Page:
The Associated Press provides a great service to member media outlets as a cooperative, wire news service.
It provides content from around the country and around the world to help newspapers and other news disseminators keep their audiences informed about events that can’t be covered by the local staffs.
However, this service doesn’t come cheap.
And in a time when all forms of media are suffering for advertising dollars, executive and budget-minded folks begin to take a long, hard look at what AP is costing the news organization.
Recently, the Tribune Co., which publishes The Chicago Tribune and other newspapers, decided to perform an experiment.
It is going to go one week without AP content to see how it impacts the finances of the paper and if the content is missed by readers.
The experiment starts Monday.
Of course, if the Tribune Co. decides it no longer needs AP, it can’t just cut the umbilical cord. AP requires a two-year notice before a member paper can drop the membership.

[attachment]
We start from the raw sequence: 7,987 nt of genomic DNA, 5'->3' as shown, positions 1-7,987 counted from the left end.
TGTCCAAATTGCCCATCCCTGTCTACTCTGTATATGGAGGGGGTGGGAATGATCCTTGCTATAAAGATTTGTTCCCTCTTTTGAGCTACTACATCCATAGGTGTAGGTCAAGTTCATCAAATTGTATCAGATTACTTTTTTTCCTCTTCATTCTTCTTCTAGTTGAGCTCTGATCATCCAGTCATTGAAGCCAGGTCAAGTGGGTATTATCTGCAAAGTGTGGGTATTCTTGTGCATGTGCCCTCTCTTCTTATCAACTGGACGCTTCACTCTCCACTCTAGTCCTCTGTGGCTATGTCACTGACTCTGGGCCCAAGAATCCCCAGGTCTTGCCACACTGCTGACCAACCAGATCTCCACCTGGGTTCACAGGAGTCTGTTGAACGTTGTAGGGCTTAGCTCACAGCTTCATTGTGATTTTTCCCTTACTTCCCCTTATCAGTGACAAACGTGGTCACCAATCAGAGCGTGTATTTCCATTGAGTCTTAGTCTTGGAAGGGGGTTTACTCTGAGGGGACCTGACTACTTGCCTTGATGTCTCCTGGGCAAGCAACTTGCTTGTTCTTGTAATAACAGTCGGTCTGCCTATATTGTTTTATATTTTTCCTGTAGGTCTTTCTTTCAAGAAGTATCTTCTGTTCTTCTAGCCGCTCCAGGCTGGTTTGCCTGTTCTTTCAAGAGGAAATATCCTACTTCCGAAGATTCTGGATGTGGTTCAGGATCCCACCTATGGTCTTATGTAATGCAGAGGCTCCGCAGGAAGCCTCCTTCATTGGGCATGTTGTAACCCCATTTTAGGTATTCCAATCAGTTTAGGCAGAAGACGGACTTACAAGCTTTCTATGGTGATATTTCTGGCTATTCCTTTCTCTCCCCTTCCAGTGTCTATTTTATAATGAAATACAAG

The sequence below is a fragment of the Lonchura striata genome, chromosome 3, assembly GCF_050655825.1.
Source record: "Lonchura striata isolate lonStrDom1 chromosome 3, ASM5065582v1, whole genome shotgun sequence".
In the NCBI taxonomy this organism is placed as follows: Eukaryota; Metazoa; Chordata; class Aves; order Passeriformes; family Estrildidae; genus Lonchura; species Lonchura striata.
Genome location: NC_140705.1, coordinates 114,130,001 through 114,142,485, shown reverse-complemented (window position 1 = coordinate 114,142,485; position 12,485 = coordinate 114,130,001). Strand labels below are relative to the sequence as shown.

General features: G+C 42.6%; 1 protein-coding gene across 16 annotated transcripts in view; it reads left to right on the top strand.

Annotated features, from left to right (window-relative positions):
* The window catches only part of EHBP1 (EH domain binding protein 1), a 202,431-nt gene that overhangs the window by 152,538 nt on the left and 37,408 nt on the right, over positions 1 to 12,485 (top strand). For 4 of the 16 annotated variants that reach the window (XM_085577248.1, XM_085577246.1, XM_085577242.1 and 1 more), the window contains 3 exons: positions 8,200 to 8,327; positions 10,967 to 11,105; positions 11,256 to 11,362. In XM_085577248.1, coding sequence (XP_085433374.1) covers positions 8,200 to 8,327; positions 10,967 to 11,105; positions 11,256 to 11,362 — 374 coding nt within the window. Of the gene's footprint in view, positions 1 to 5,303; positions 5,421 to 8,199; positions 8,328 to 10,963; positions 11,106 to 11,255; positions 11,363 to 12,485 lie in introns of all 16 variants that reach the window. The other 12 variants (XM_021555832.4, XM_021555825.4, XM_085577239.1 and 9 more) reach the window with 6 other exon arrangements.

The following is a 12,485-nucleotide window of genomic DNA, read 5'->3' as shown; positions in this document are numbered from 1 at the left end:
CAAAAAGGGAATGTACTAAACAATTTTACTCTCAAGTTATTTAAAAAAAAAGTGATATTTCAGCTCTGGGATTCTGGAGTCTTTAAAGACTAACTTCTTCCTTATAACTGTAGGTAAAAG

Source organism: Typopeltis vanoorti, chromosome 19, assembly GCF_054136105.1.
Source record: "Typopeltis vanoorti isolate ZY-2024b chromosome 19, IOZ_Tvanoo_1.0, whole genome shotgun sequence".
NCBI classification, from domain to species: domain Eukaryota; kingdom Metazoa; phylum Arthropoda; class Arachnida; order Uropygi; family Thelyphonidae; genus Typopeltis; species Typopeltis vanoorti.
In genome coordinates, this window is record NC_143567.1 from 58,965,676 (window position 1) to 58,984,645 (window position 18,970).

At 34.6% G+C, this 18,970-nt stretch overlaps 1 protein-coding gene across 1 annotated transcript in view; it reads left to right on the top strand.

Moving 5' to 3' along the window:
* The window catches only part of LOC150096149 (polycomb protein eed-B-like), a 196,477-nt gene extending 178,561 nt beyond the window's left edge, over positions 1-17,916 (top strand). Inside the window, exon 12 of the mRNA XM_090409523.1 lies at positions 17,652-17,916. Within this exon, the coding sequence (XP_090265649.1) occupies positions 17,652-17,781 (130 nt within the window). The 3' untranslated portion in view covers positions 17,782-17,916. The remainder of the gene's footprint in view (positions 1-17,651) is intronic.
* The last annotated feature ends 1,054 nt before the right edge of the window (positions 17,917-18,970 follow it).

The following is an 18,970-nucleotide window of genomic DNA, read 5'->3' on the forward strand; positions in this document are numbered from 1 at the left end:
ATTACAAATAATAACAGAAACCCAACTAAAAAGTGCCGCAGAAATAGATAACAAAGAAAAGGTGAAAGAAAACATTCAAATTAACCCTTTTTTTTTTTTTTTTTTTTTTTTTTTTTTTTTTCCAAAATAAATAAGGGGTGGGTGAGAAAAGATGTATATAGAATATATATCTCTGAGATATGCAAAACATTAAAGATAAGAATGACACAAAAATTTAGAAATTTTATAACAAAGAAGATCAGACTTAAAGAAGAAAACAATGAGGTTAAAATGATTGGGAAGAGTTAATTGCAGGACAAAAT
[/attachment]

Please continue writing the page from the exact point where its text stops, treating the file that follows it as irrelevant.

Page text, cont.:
The Tribune Co. has already given its notice, and it will be eligible to cancel its membership on Oct. 15, 2010, according to the report.
This saddens me.
I think the Associated Press provides a very important service, and I hate that the economy is threatening to push it toward the brink of extinction because newspapers and other media outlets can’t afford to pay in and support the work the cooperative organization does.
There are other wire services out there to supplement the work AP does, but none are as respected or filled with such high-caliber reporters as the staff of AP.
I hope AP makes it through this modern-day depression right along with the rest of journalistic world.
If not, it would be a tragedy.
Before I get out my handkerchief, put on my black suit and begin planning AP’s funeral, it should be noted that even The Tribune Co.’s little experiment isn’t totally cutting AP out:
“Some content Tribune Co. papers get from the Associated Press, such as sports statistics, will still be published during the experiment,” the report said. “The company also said that if the AP is the only available source for a report considered vital, it will use that AP coverage. But the company wants to see to what kind of void the absence of AP stories and photos would have.”
Apparently the void would be huge if The Tribune Co. can’t completely excise AP from the folds of its publications, which is a good thing for AP.
I hope AP marches on and all the news outlets who are tempted to get rid of the service, such as The Tribune Co., realize how vital AP is to the world of journalism.